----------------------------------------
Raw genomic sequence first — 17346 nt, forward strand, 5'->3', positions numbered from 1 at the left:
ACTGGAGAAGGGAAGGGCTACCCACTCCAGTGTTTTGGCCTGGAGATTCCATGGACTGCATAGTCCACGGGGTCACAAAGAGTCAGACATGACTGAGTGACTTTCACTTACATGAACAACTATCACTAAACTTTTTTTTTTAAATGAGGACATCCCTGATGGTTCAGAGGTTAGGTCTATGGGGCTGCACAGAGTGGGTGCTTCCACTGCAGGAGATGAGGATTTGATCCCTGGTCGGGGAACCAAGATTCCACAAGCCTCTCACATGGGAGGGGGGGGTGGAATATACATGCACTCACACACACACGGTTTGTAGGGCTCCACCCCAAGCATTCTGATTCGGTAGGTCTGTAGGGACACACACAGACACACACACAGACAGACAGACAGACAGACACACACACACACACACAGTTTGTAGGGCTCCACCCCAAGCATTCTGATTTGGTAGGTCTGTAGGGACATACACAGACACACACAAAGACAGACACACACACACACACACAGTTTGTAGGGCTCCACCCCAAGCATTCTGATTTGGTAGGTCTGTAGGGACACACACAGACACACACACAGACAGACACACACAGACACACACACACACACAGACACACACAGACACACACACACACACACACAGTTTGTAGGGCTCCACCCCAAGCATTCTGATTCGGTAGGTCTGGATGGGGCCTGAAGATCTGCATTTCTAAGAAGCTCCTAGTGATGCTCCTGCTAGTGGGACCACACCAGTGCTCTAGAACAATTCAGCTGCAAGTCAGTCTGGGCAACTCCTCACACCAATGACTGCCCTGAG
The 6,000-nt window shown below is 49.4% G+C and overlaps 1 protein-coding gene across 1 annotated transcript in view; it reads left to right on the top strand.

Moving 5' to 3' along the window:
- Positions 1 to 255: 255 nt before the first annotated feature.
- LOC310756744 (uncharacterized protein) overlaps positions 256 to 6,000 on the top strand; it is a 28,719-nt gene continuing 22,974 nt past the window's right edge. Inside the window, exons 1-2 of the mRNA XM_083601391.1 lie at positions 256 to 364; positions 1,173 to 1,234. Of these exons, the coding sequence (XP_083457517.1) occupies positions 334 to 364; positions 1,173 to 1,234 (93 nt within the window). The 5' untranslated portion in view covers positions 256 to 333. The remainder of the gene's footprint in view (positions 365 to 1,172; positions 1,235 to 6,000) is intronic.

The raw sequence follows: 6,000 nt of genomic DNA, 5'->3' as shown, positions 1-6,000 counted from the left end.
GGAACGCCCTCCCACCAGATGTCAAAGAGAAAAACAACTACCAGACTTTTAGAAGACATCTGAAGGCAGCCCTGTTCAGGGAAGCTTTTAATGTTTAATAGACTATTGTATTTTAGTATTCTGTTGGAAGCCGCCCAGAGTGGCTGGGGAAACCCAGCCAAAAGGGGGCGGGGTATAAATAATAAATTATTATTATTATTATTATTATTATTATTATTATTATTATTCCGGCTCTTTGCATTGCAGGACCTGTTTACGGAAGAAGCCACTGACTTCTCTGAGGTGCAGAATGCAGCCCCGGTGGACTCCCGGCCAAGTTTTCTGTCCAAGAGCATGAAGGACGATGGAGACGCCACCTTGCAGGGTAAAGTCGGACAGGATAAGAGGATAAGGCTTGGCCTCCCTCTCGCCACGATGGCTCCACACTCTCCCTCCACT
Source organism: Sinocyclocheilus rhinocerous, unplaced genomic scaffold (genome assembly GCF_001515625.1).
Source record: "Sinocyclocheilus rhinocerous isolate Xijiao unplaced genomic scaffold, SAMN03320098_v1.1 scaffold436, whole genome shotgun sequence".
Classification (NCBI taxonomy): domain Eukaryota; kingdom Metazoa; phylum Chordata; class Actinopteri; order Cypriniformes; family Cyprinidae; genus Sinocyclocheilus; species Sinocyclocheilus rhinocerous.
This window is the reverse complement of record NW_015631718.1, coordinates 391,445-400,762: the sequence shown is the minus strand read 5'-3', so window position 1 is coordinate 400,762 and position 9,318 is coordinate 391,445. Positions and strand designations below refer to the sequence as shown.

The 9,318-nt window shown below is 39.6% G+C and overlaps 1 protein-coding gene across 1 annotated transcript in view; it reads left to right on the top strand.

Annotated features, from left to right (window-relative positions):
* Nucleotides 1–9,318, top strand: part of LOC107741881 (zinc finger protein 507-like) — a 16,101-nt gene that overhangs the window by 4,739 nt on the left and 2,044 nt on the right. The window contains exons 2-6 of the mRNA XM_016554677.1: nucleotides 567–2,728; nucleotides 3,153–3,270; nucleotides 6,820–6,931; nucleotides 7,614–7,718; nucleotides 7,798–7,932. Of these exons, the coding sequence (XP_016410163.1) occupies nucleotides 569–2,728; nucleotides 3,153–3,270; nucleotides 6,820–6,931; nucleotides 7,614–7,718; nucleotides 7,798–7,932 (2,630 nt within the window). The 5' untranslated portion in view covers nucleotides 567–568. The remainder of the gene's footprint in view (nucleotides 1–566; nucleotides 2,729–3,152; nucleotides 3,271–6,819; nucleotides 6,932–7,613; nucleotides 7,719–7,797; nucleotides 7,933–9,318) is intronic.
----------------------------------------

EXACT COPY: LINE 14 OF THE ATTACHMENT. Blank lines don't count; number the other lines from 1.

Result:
Annotated features, from left to right (window-relative positions):